Students, who are accompanied by their mother, wait to be vaccinated against Covid-19 in Caracas, Venezuela.

Venezuela is vaccinating its under-11s, a move that could help to reduce long COVID in children.Credit: Pedro Rances Mattey/Anadolu Agency/Getty

Long COVID is a term devised by patients to describe the lingering symptoms they experience well after an initial bout of COVID-19. The symptoms vary widely, but some of the most common are fatigue, shortness of breath, cognitive dysfunction (also called brain fog) and post-exertional malaise, in which even minor physical activity leads to lasting exhaustion. Between one-fifth and one-third of those with long COVID remain ill at least 12 weeks after a diagnosis of COVID-19, and a significant number continue to experience symptoms many months later. Many want the condition to be considered a disability.

Two years into the pandemic, there have been some 400 million confirmed cases of COVID-19 worldwide. Many more have probably gone undocumented. On the basis of the prevalence reported so far, there could be somewhere in the region of 100 million people now living with long COVID.

What little is known about long COVID in children and teenagers suggests that it can be just as disabling as it is in adults. However, there are many fewer studies in teens than in adults — and even fewer in children under the age of 11. This latter group is seeing a surge of COVID-19 infections: in many countries, children are not being vaccinated. More COVID-19 in kids will lead both to more long-COVID cases and to the spread of disease among vulnerable populations. It’s time for younger people to be included in more studies of the condition, including trials of potential treatments. The UK support group Long Covid Kids says that reports of long COVID in children and teenagers are disbelieved by medical professionals. That, too, needs to change.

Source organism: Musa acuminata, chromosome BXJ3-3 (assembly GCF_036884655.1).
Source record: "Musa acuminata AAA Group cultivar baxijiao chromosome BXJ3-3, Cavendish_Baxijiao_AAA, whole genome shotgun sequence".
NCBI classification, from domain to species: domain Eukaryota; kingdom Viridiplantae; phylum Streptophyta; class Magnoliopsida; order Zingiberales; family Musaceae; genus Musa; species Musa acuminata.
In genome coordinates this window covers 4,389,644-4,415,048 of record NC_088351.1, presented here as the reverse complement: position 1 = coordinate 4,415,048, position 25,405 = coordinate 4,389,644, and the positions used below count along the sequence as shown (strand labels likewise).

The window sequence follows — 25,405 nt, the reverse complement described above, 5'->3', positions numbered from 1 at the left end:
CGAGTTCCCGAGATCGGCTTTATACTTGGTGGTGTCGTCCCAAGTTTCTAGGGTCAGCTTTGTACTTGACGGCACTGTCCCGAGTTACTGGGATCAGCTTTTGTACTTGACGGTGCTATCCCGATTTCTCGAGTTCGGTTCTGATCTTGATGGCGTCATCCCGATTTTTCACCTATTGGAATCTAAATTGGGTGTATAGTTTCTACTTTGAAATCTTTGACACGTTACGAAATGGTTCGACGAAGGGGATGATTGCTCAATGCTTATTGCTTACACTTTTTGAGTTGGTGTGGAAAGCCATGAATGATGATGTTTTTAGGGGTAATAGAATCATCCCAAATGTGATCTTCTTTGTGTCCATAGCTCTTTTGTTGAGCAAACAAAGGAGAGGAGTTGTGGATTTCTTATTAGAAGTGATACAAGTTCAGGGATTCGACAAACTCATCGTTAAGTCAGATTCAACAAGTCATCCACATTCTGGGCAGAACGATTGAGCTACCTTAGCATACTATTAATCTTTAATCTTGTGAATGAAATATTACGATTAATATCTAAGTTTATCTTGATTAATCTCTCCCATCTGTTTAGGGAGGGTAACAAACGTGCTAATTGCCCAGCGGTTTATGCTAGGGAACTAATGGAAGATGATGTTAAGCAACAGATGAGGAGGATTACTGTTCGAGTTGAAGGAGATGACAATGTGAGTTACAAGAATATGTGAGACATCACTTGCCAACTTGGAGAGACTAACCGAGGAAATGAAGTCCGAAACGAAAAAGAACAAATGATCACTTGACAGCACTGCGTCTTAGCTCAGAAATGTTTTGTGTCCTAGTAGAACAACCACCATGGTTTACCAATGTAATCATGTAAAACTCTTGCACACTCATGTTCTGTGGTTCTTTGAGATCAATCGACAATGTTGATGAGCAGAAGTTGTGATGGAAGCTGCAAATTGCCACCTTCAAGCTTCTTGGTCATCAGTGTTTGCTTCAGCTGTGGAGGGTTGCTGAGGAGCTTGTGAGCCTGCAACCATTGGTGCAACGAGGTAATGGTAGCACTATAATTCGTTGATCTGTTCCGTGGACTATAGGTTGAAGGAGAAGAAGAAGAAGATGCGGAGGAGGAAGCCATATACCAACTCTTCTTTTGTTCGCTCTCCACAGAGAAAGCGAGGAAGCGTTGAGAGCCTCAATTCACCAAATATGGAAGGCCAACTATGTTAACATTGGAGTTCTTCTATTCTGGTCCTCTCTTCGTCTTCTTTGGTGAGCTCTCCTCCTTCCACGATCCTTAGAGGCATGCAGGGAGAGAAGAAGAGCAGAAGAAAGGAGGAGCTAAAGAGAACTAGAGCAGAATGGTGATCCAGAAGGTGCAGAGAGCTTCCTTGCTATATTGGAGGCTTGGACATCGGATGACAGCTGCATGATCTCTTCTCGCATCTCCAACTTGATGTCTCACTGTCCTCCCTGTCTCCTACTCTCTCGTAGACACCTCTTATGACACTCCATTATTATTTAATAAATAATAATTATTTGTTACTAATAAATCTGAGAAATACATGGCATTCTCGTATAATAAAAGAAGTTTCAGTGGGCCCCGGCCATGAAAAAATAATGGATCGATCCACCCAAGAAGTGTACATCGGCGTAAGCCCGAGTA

In adults, multiple studies have assessed the prevalence of long COVID, so there are now relatively good data showing that long COVID is alarmingly common. For example, a meta-analysis published last December (F. Ceban Brain Behav. Immun. 101, 93–135; 2021) pulled together 81 long-COVID studies published up to last June and examined how people were doing 12 or more weeks after being diagnosed with COVID-19 — 32% reported that they were still experiencing fatigue and 22% reported cognitive impairment. The bulk of these studies were done in high-income countries, where populations are older, and include few data on children and teenagers. But they do provide a sense of the scale of the problem.